Andrew Connors, Albuquerque Museum
December 11, 2016
Baroque found its most flamboyant expression in the music, art, and architecture of the 16th – 18th century Latin America. Andrew Connors will take us on the most fascinating tour of painting, sculpture, and architecture from Mexico, Ecuador, Peru, Paraguay, Brazil, and Puerto Rico.
Harold Atencio, J.D.
November 18, 2016
What was recently considered science fiction is now reality. Now you can make babies without sex! Legal systems around the world are trying to catch up. What happens when people ignore the laws? Can states take children because they disagree with the way they were born? Can we use assisted reproductive techniques to eliminate genetic diseases? Test tube babies are growing up. Are we ready?
Andrew Connors, Albuquerque Museum
November 13, 2016
From the sublime to the almost ridiculous, Quito, Ecuador houses some of the most spectacular and interesting museums in the Western Hemisphere. Andrew Connors will give a virtual tour of Quito’s great museums.
Dr. Melissa Bokovoy, UNM
October 23, 2016
What was Yugoslavia? Why did it collapse? Did it have to? Dr. Bokovoy will discuss the war of memories in light of the Wars of Yugoslav Succession, EU ascension of Slovenia and Croatia, and the continuing search for identity among the peoples of ex-Yugoslavia.
Dr. Margaret Jackson, UNM
October 9, 2016
Do monuments tell stories? This lecture introduces the relationship between kingship and monumental art at the site of Tikal, Guatemala. Tikal’s famous pyramids, stelae and acropolis allow us to consider what royal display, art and architecture may (or may not) tell us about Maya dynastic history.
Dr. Nathan Brown, George Washington University
September 30, 2016
Dr. Brown will discuss the consequences of the 2011 Arab uprisings. Did the uprisings fail? Is there any hope for healthier and more democratic political systems in the Arab world?
Dr. Brian Goldstein, UNM
September 11, 2016
The World Trade Center developed into a celebrated global symbol, but so too did that symbolic status contribute to its eventual demise. Yet recent efforts to rebuild the center’s site have not denied this status amidst a changing geopolitical context. Dr. Goldstein’s talk will trace the history of this most iconic global symbol.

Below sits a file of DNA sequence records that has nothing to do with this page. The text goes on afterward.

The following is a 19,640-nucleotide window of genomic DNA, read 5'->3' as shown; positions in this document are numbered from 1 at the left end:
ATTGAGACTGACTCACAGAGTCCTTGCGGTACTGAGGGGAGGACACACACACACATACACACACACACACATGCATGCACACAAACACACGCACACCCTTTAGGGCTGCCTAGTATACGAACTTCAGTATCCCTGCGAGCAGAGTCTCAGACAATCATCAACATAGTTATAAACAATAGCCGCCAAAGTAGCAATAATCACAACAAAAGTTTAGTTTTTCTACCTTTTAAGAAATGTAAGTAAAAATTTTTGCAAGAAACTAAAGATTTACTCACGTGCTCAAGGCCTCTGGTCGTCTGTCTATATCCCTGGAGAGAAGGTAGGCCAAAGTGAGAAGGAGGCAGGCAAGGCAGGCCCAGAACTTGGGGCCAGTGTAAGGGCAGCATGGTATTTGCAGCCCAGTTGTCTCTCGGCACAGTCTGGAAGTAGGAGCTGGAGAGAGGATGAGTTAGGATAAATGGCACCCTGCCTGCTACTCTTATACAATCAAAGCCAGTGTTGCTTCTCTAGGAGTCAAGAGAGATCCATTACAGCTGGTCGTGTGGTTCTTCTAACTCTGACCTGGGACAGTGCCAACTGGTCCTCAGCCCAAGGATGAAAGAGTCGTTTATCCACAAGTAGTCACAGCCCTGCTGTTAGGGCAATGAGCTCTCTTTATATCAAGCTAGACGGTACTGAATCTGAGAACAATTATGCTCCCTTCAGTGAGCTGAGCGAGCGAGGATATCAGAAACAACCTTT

Dr. Toby Jones, Rutgers University
August 28, 2016
Saudi Arabia and Iran have emerged as the Middle East’s most powerful countries. Driven partly by mutual enmity and partly by suspicion, Riyadh and Tehran have increasingly sought to contain and confront one another on battlegrounds across the region, from Yemen to Syria. What drives Saudi Arabia’s fears about Iran? How is the kingdom pursuing its interests and at what cost?
Dr. Patricia Risso, UNM
August 14, 2016
Islamic regimes in the Middle East used architecture to convey impressions of their wealth and power. This talk will look at the Umayyad Kingdom’s Dome of the Rock in Jerusalem (late 7th c.), the Mamluk Sultanate’s Hasan Mosque in Cairo (14th c.), the Ottoman Aya Sophia in Istanbul (15th c.), and the Safavid Shah Mosque complex in Isfahan (early 17th c).
Dr. Terry McNearney, M.D.
July 29, 2016 (Fri)
Since the advent of fast, affordable air, train and car travel, infectious containment of emerging pandemics has become much more problematic for medical personnel, public health officials and governments. Emerging viruses will continue to be a threat as global travel encroaches on and expands to previously isolated tribes, animals and environments. This lecture will touch on what biomedical science is doing to prepare for and respond to this challenge and what world travelers can do to protect themselves here and abroad.
Dr. Marina Oborotova, CFIS-AIA
July 10, 2016
Founded by the Russian empress Catherine the Great in 1764 as “hermit’s retreat”, the Hermitage became one of the largest museums in the world. It comprises over three million items including the largest collection of paintings in the world. Dr. Oborotova will take you on a virtual tour of the Hermitage, talk about the museum’s history and show you some of its treasures – Leonardo’s and da Vinci’s Madonnas, Rembrandts’ portraits and Impressionists’ landscapes.
Dr. Charlie Steen, UNM
June 12, 2016
One of the largest and most interesting art museums in the world is the Rijksmuseum. The State Museum has an unparalleled collection of paintings and objects of material culture, prints and classic photography. Dr. Steen will take us on a tour of what is, without doubt, one of the best art museums in the world.
Dr. Aroop Mangalik, M.D.
June 5, 2016
Cancer is a terrifying and tremendously complicated disease. In America we fear it and fight it. Death itself is an enemy to be defeated. But other cultures do not respond this way. In India, for example, death is viewed as a natural part of the cycle of life. Dr. Mangalik’s lecture will compare the impact of these two cultures on cancer treatment and research — Indian family-centeredness versus American individualism, faith in fate versus faith in science and, in particular, the role of the physician and scientist as hero.
Dr. Ronda Brulotte, UNM
May 8, 2016
Dr. Ronda Brulotte will discuss the sociologically complex field of production, marketing, consumption, and connoisseurship surrounding Oaxacan mezcal as it emerges in the global market.
Dr. Bassam Haddad, George Mason University
May 1, 2016
This talk addresses the background and dynamics of the Syrian uprising, ending with the last chapter, the Russian intervention and the stumbling efforts at establishing a cease-fire.